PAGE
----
The “Trump’s tweets hurt his presidency” line of argument is employed by the media and his enemies to make it seem like there’s chaos in the White House if his communications people aren’t passing along the latest Trump-ian position. The reality is Trump’s positions change slightly from moment to moment – as negotiations tend to do. Last week’s crazy back-and-forth with Democrats over gun legislation demonstrates the concept perfectly.

Trump’s “big” ideas don’t shift, however, which makes the media and swamp creatures very distraught.

As far as the communications staff being upset or left out on a limb by Trump’s waffling – who cares? Trump shouldn’t worry about the contentment of his underlings. If the folks in the White House press office are perturbed by Trump’s top-down management style they can always seek employment elsewhere.

“Officials around Trump have long been used to the boss’ habit of veering off topic, picking unnecessary fights and jumping between positions. But none have to face the various contradictions and controversies day in and day out like the communications shop, which is regularly a target for blame inside the West Wing, especially in the wake of the Porter fiasco,” Nussbaum added.

The press clearly isn’t taking to Trump’s approach of interacting with them directly instead of leaving the job up to his “communications team.” If anything it’s an inconvenience for media members – instead of twisting around the unofficial mutterings of the staff they have to deal with Trump’s actual words themselves. It’s much harder to spin something from an actual source.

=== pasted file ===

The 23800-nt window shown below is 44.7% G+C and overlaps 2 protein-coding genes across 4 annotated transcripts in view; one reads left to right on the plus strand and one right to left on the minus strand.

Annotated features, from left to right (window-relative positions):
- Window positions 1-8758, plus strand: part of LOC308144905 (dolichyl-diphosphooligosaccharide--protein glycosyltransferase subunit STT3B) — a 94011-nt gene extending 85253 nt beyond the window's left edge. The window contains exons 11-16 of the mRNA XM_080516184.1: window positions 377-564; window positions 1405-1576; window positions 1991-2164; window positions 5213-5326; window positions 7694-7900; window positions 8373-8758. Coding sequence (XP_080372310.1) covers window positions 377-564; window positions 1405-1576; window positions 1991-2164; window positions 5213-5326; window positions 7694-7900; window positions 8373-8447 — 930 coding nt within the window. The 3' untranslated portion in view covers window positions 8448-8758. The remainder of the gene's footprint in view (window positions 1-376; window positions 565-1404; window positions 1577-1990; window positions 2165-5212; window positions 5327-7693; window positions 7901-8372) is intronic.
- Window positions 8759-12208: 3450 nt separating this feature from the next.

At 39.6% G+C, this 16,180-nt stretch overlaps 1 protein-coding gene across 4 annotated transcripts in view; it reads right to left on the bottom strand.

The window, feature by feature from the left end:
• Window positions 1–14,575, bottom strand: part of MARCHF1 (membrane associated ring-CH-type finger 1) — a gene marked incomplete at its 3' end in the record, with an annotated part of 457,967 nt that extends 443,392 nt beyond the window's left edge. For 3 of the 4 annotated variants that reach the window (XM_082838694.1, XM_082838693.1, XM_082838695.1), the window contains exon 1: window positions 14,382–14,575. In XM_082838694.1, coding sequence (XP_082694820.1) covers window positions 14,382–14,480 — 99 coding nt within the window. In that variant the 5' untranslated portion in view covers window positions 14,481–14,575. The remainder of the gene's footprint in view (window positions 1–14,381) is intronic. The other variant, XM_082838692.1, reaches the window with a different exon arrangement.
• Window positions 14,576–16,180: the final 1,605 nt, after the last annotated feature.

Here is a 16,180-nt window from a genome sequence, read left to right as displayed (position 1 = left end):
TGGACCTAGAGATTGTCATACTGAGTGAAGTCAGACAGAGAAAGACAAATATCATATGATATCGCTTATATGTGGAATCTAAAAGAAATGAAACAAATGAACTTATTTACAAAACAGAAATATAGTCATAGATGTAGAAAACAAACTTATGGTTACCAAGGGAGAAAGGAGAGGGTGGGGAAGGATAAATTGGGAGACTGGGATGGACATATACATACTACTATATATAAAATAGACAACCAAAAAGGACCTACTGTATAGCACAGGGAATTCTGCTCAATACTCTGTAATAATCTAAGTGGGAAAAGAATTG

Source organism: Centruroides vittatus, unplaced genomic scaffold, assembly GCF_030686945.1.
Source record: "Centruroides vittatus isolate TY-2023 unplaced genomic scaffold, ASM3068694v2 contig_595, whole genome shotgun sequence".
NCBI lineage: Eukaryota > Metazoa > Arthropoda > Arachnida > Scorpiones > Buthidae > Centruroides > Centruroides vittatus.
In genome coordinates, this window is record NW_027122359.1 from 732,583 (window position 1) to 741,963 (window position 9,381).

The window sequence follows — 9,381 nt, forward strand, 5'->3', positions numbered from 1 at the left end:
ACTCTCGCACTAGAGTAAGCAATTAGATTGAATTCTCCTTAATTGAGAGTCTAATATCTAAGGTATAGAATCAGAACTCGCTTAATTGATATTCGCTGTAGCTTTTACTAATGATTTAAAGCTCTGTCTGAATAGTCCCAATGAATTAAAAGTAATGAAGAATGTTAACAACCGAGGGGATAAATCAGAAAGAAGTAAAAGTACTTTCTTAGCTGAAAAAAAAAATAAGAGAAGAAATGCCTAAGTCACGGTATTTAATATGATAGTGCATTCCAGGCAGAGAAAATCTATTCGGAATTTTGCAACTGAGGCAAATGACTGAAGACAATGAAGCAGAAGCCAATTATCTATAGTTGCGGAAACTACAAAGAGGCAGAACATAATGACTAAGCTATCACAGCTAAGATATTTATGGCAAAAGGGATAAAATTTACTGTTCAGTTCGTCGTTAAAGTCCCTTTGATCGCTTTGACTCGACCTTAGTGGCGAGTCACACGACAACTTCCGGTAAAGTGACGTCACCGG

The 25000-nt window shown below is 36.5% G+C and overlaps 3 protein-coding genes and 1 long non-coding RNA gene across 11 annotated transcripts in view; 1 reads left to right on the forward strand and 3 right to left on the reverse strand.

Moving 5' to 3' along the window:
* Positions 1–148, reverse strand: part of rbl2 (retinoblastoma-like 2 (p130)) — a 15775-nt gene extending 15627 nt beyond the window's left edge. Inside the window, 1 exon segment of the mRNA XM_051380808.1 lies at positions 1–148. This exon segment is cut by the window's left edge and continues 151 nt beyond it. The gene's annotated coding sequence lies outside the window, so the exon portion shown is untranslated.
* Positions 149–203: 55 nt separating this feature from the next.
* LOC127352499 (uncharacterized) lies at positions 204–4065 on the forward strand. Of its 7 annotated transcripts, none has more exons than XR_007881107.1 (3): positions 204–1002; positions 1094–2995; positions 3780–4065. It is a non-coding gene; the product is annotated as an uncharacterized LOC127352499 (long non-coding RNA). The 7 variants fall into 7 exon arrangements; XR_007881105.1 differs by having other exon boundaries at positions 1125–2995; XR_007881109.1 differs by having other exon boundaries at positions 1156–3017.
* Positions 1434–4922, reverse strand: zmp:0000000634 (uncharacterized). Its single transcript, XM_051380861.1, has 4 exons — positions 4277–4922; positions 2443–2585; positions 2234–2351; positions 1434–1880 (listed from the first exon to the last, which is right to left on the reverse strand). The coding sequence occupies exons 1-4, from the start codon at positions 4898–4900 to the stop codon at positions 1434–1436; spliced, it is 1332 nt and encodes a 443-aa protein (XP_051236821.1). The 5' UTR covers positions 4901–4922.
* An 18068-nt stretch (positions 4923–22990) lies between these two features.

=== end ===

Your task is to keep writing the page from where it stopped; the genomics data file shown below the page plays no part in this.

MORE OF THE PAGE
When you get down to it, shouldn’t reporters be happy (essentially Trump is doing their jobs for them)? Instead of having to hunt down quotes the real story comes straight from the president’s mouth – or from his Twitter account. Why are they upset? Is it because they’re used to digesting the news crumbs tossed at them from Obama’s robotic establishment communications team?

As was revealed last week Trump’s already been remarkably successful in passing agenda items. The sheer pace of policy that’s proceeding from day-to-day is a challenge to keep track of for the media. The talkers would prefer to bog down in stupid non-stories like the recent Porter/domestic violence affair rather than feature real news about what’s happening in government.

They also love it whenever a former Trump “friend” goes off the reservation. Pete Kasperowicz reported last week in the Washington Examiner, “Former White House communications director Anthony Scaramucci said Thursday that morale at the White House is ‘terrible,’ and that more staff would be leaving if the problem isn't fixed.

“’The morale inside the White House ... the morale is terrible,’ he said on CNN. ‘The reason why the morale is terrible is that the rule by fear and intimidation does not work in a civilian environment.’

“’Here we are, it's messed up, it'll be up to the president to figure out if he wants to fix it or not,’ he added. ‘If he doesn't, it'll stay like this and I predict more departures.’”

It’s common knowledge Scaramucci didn’t get along with new (at the time) chief of staff John Kelly who apparently needed only about five minutes to send “The Mooch” packing. With Scaramucci running to CNN to spread filth about his former boss’s administration it’s not hard to see why the guy didn’t last long. There are plenty of skeletons in the prior communications director’s closet – he probably shouldn’t be talking.

For all of his detractors it should be noted there are plenty of folks who find President Trump’s candid communications style (and openly transparent negotiations) refreshing. Why should policymaking be kept behind closed doors or locked up in a communications director’s mind?

It’s nonsense.

The media will never cease complaining about the way Trump handles communications – or anything else the outsider non-politician who now occupies the Oval Office does. Critics are a dime a dozen in the swamp; what really counts is what’s getting done right before our eyes.